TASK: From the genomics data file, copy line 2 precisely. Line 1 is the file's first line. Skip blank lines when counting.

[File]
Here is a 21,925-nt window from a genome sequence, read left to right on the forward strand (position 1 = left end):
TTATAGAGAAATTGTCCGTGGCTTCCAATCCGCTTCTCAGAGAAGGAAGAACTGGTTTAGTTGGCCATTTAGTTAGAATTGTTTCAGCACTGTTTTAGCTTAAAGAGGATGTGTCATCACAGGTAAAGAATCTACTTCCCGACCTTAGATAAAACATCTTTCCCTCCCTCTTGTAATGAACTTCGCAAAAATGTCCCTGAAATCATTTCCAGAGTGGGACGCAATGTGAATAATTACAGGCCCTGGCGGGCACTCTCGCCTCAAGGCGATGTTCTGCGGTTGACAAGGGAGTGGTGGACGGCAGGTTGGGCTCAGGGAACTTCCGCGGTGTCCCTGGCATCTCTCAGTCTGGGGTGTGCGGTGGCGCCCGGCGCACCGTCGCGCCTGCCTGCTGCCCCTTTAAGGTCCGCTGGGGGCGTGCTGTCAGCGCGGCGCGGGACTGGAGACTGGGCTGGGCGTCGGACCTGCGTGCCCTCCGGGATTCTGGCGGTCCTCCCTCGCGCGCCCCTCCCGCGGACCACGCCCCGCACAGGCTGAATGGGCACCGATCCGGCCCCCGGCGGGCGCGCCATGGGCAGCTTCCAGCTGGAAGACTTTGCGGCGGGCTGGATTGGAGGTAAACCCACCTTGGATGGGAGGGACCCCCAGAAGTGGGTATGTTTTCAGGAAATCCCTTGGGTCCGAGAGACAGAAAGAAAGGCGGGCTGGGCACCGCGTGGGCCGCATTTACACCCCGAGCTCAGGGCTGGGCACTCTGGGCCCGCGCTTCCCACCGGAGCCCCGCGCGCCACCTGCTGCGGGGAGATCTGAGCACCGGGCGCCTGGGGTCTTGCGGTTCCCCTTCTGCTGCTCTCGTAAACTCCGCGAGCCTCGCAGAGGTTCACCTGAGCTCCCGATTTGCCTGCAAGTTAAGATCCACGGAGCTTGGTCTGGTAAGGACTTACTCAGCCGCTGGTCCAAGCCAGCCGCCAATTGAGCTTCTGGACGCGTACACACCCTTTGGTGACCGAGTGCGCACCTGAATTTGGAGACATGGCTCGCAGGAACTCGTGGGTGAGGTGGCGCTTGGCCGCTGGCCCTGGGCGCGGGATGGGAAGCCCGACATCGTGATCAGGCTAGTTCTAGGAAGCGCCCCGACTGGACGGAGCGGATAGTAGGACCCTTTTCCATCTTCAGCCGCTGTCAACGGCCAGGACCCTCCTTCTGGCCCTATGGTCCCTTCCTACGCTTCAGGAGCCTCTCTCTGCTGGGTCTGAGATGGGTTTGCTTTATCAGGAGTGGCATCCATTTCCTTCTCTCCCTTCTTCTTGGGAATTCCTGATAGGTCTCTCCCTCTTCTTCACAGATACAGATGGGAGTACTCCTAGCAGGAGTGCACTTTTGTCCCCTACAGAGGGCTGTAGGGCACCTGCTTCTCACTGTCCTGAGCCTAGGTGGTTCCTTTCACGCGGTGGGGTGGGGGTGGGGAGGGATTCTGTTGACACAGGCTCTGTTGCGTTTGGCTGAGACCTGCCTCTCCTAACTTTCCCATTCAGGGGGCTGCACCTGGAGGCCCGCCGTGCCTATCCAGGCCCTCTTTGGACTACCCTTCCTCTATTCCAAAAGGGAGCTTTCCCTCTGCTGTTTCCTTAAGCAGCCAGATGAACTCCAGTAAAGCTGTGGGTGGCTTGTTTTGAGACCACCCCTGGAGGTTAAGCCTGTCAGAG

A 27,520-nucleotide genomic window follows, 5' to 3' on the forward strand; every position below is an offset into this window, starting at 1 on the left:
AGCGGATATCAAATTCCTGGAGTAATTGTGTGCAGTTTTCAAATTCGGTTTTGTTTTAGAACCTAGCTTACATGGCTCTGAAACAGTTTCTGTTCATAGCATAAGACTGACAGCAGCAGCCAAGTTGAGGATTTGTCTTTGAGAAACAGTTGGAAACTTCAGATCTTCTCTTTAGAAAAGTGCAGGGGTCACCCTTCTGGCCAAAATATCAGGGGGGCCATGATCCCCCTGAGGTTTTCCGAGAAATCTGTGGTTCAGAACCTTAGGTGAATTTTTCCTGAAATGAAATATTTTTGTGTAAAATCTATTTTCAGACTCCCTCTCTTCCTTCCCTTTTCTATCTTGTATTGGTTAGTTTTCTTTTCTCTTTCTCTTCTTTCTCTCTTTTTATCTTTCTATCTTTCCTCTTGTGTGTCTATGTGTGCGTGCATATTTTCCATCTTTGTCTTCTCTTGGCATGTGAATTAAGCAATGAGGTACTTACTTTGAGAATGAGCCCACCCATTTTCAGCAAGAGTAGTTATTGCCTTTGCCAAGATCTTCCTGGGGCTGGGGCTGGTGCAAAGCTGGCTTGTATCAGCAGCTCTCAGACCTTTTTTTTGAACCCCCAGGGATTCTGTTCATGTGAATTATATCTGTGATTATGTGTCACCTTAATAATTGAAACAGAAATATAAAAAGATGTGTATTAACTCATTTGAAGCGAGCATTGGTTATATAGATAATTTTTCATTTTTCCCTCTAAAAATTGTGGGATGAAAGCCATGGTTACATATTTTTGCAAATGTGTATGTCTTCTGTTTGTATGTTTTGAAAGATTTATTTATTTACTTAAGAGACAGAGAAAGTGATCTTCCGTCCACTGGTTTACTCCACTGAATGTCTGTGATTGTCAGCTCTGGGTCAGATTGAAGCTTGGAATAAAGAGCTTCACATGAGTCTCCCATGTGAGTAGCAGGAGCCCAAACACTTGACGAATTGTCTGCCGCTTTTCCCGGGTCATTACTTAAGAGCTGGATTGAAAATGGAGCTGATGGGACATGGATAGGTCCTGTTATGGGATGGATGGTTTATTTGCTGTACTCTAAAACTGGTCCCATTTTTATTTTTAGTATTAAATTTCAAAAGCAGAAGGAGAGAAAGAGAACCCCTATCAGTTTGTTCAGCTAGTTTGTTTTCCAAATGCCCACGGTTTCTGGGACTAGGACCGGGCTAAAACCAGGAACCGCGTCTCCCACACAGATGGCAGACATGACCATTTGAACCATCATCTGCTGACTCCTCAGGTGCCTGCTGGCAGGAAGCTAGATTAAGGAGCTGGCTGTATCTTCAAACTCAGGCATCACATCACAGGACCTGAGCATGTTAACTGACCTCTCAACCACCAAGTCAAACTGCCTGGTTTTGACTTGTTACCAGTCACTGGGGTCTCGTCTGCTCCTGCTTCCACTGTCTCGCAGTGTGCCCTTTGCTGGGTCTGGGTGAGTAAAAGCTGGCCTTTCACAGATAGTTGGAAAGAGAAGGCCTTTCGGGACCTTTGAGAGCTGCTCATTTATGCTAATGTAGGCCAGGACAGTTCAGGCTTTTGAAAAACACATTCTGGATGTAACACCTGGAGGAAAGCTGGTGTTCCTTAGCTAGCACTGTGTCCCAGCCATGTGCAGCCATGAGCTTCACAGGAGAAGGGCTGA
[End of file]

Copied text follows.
TTATAGAGAAATTGTCCGTGGCTTCCAATCCGCTTCTCAGAGAAGGAAGAACTGGTTTAGTTGGCCATTTAGTTAGAATTGTTTCAGCACTGTTTTAGCTTAAAGAGGATGTGTCATCACAGGTAAAGAATCTACTTCCCGACCTTAGATAAAACATCTTTCCCTCCCTCTTGTAATGAACTTCGCAAAAATGTCCCTGAAATCATTTCCAGAGTGGGACGCAATGTGAATAATTACAGGCCCTGGCGGGCACTCTCGCCTCAAGGCGATGTTCTGCGGTTGACAAGGGAGTGGTGGACGGCAGGTTGGGCTCAGGGAACTTCCGCGGTGTCCCTGGCATCTCTCAGTCTGGGGTGTGCGGTGGCGCCCGGCGCACCGTCGCGCCTGCCTGCTGCCCCTTTAAGGTCCGCTGGGGGCGTGCTGTCAGCGCGGCGCGGGACTGGAGACTGGGCTGGGCGTCGGACCTGCGTGCCCTCCGGGATTCTGGCGGTCCTCCCTCGCGCGCCCCTCCCGCGGACCACGCCCCGCACAGGCTGAATGGGCACCGATCCGGCCCCCGGCGGGCGCGCCATGGGCAGCTTCCAGCTGGAAGACTTTGCGGCGGGCTGGATTGGAGGTAAACCCACCTTGGATGGGAGGGACCCCCAGAAGTGGGTATGTTTTCAGGAAATCCCTTGGGTCCGAGAGACAGAAAGAAAGGCGGGCTGGGCACCGCGTGGGCCGCATTTACACCCCGAGCTCAGGGCTGGGCACTCTGGGCCCGCGCTTCCCACCGGAGCCCCGCGCGCCACCTGCTGCGGGGAGATCTGAGCACCGGGCGCCTGGGGTCTTGCGGTTCCCCTTCTGCTGCTCTCGTAAACTCCGCGAGCCTCGCAGAGGTTCACCTGAGCTCCCGATTTGCCTGCAAGTTAAGATCCACGGAGCTTGGTCTGGTAAGGACTTACTCAGCCGCTGGTCCAAGCCAGCCGCCAATTGAGCTTCTGGACGCGTACACACCCTTTGGTGACCGAGTGCGCACCTGAATTTGGAGACATGGCTCGCAGGAACTCGTGGGTGAGGTGGCGCTTGGCCGCTGGCCCTGGGCGCGGGATGGGAAGCCCGACATCGTGATCAGGCTAGTTCTAGGAAGCGCCCCGACTGGACGGAGCGGATAGTAGGACCCTTTTCCATCTTCAGCCGCTGTCAACGGCCAGGACCCTCCTTCTGGCCCTATGGTCCCTTCCTACGCTTCAGGAGCCTCTCTCTGCTGGGTCTGAGATGGGTTTGCTTTATCAGGAGTGGCATCCATTTCCTTCTCTCCCTTCTTCTTGGGAATTCCTGATAGGTCTCTCCCTCTTCTTCACAGATACAGATGGGAGTACTCCTAGCAGGAGTGCACTTTTGTCCCCTACAGAGGGCTGTAGGGCACCTGCTTCTCACTGTCCTGAGCCTAGGTGGTTCCTTTCACGCGGTGGGGTGGGGGTGGGGAGGGATTCTGTTGACACAGGCTCTGTTGCGTTTGGCTGAGACCTGCCTCTCCTAACTTTCCCATTCAGGGGGCTGCACCTGGAGGCCCGCCGTGCCTATCCAGGCCCTCTTTGGACTACCCTTCCTCTATTCCAAAAGGGAGCTTTCCCTCTGCTGTTTCCTTAAGCAGCCAGATGAACTCCAGTAAAGCTGTGGGTGGCTTGTTTTGAGACCACCCCTGGAGGTTAAGCCTGTCAGAG